Relatives of the Claudy bomb victims have been heartened at the level of support they have received in their search for justice.
At a meeting with senior PSNI officers last week, families’ representatives were told the criminal investigation into the atrocity had ended until any new evidence emerges.
However, the relatives have initiated a civil court action they hope will lead to a comprehensive disclosure of information.
A spokesman for Justice For Innocent Victims of Terrorism said: “The families are heartened by the feedback that they have received from across the political and civic spheres since developments around civil litigation have been made public. The families wish to make it clear that their motivation is about uncovering the truth of Claudy which they hope may result in new evidence which could lead to a criminal case being furthered.”
Nine innocent civilians were killed when the IRA detonated three bombs in the Londonderry village on July 31, 1972. No one has ever been convicted of the murders.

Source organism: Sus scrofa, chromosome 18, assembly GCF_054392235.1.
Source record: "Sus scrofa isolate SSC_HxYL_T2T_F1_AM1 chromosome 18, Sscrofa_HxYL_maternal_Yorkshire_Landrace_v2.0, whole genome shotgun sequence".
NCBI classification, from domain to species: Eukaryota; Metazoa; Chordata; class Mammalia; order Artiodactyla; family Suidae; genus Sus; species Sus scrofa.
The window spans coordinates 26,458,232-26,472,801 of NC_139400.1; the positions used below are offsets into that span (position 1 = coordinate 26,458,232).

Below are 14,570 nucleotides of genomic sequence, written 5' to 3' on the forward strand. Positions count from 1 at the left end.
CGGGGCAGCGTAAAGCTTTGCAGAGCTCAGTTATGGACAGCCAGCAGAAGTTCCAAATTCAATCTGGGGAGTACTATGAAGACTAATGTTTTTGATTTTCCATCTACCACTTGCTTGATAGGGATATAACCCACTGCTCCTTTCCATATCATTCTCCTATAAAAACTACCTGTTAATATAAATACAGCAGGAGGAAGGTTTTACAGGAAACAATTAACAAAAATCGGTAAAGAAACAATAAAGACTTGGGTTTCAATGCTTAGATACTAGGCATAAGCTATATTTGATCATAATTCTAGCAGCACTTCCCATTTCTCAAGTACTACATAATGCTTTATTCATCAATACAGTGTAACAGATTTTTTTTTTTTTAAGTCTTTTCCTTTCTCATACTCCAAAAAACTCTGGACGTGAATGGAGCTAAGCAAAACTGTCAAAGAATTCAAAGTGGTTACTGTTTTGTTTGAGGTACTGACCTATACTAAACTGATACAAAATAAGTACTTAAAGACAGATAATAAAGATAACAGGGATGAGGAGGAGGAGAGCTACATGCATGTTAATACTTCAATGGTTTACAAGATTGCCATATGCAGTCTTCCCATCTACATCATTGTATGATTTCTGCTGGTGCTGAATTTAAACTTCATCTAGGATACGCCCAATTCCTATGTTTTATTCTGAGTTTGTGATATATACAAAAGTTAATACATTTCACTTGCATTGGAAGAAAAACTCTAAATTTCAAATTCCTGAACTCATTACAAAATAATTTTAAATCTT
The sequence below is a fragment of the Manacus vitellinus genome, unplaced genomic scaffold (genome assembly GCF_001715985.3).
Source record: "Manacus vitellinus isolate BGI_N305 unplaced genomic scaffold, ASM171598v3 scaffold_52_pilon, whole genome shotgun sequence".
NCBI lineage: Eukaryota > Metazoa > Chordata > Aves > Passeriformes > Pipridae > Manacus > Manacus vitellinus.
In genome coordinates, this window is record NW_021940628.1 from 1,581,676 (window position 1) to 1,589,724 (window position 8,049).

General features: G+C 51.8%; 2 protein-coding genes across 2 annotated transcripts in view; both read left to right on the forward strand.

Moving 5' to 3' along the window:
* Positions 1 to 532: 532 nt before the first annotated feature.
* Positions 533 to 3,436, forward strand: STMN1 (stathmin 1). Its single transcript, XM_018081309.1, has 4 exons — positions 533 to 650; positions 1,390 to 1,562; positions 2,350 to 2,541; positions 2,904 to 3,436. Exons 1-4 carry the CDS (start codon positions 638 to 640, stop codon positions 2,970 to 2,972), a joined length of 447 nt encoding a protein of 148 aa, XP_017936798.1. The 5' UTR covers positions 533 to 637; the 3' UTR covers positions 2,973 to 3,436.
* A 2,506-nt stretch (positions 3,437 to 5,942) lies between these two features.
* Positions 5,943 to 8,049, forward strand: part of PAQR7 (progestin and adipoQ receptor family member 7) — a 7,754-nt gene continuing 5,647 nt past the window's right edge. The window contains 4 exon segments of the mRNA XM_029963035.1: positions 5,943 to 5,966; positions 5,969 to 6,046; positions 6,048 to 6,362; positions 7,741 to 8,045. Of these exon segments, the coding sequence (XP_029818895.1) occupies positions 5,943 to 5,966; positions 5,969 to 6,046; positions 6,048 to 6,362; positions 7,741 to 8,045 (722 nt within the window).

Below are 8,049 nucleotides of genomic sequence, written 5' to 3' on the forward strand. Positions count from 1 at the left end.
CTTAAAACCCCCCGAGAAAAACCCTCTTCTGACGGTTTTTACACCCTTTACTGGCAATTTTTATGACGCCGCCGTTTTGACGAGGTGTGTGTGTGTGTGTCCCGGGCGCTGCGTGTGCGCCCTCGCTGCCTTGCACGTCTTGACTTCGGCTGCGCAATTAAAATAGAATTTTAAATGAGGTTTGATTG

The civil writs are due to be served on the Derry Diocese of the Catholic Church, the PSNI (formerly the RUC) and the NIO.
Central to the relatives’ claim is evidence from a Police Ombudsman’s report that all three bodies “compromised the investigation” in relation to their actions involving bombing suspect Father James Chesney.
Ulster Unionist MLA Tom Elliott said he fully supports the families. “The fact that the families have to resort to the legal system in this case illustrates the failure of the current mechanisms which are in place to deal with the past. These families deserve the help and support of the entire community,” he said.
TUV leader Jim Allister said: “It is very clear from the findings of the Police Ombudsman’s report that there was a deliberate cover-up involving the state and the Roman Catholic Church ... political expediency was put before justice and this still seems to be the mindset as the PSNI abandons its investigation.”